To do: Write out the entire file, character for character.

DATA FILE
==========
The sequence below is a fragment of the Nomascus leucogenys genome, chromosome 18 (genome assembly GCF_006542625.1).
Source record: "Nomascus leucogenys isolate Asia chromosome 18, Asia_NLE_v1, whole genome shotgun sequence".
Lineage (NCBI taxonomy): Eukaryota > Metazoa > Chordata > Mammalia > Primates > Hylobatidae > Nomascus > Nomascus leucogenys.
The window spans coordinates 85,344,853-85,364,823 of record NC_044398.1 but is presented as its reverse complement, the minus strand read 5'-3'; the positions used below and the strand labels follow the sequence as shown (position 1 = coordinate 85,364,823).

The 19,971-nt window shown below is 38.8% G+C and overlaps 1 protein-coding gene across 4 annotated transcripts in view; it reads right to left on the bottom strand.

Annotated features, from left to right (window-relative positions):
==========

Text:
The sequence below is a fragment of the Nomascus leucogenys genome, chromosome 18 (genome assembly GCF_006542625.1).
Source record: "Nomascus leucogenys isolate Asia chromosome 18, Asia_NLE_v1, whole genome shotgun sequence".
Lineage (NCBI taxonomy): Eukaryota > Metazoa > Chordata > Mammalia > Primates > Hylobatidae > Nomascus > Nomascus leucogenys.
The window spans coordinates 85,344,853-85,364,823 of record NC_044398.1 but is presented as its reverse complement, the minus strand read 5'-3'; the positions used below and the strand labels follow the sequence as shown (position 1 = coordinate 85,364,823).

The 19,971-nt window shown below is 38.8% G+C and overlaps 1 protein-coding gene across 4 annotated transcripts in view; it reads right to left on the bottom strand.

Annotated features, from left to right (window-relative positions):